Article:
As we know, people stigmatise and discriminate when they fear. I felt the impact of the stigma on two levels – in my professional life and my personal life.

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Professionally, the reluctance of my supervisor to mentor me and his discouragement affected me. I could not decide whether I should wait for the IIT authorities to tell me to leave or drop out. That decision was made for me by luck when I found out that my CSIR grant application was never processed. 

This meant that I would have to pay for my education. Given the expenditure on my treatment, this was unaffordable for me. This was the final nail in the coffin. I was forced to drop out and could not go back to completing my PhD.

What I faced was not technically illegal. I was discouraged from doing my PhD, but it was still a form of stigma. The external stigma I faced led to depression and isolation. 

Eventually, I realised I had to fight. The treatment for TB is difficult, requiring strict compliance and the management of side effects, and these demands resolve. I began motivating myself. I began following a proper diet and completing my treatment to ensure I could recover. I also turned to books as they transported me to other worlds and helped with my isolation. I also focused on reviving my old relationships.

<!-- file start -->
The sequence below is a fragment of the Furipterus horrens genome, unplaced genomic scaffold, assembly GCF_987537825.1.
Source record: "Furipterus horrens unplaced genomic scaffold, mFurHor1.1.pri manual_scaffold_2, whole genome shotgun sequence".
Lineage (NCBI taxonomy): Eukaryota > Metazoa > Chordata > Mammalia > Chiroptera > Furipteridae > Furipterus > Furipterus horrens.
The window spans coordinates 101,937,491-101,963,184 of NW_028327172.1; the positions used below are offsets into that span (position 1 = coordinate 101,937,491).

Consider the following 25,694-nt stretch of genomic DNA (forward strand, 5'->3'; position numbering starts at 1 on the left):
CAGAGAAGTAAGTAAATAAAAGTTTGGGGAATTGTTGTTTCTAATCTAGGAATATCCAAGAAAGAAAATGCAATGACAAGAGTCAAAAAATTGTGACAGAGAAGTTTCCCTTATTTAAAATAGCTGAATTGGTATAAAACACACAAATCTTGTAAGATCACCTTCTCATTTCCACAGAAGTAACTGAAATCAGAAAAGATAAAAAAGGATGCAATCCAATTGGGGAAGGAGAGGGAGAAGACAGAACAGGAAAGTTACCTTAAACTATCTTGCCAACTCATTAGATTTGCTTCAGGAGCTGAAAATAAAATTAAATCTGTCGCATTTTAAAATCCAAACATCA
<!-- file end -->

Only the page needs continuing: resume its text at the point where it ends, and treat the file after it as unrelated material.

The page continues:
Gradually, things improved. I could not proceed on my desired career path, but I am an educator now. I constantly realise that I have a role to play in shaping young minds. 

Workplace stigma has tangible consequences. It affects an individual’s career, financial opportunities and their right to work with dignity. So what can we do to address this stigma? 

First, we need to sensitise people by educating them about TB, and the impact stigma has on patients.

Another measure is group counselling involving the patient, the employer and the immediate supervisor. Informal versions of these sessions happen in the workplace in the context of illnesses like cancer. Why should it be any different for TB? 

The goal of this session would be to ensure that the patient is in a supportive environment. 

Finally, at a systemic level, there needs to be a workplace policy on stigma mitigation and a mechanism where the patients can anonymously register their concerns about stigma at the workplace.

A person’s career or job is often their calling and a provider of financial security. Workplace stigma creates a hostile work environment, affecting a person’s ability to do their job and their financial security. Financial insecurity and stigma make it harder for the patient to fight TB both in terms of means and motivation. Therefore, addressing stigma in the workplace is critical to patient well-being and recovery but also to their right to work with dignity.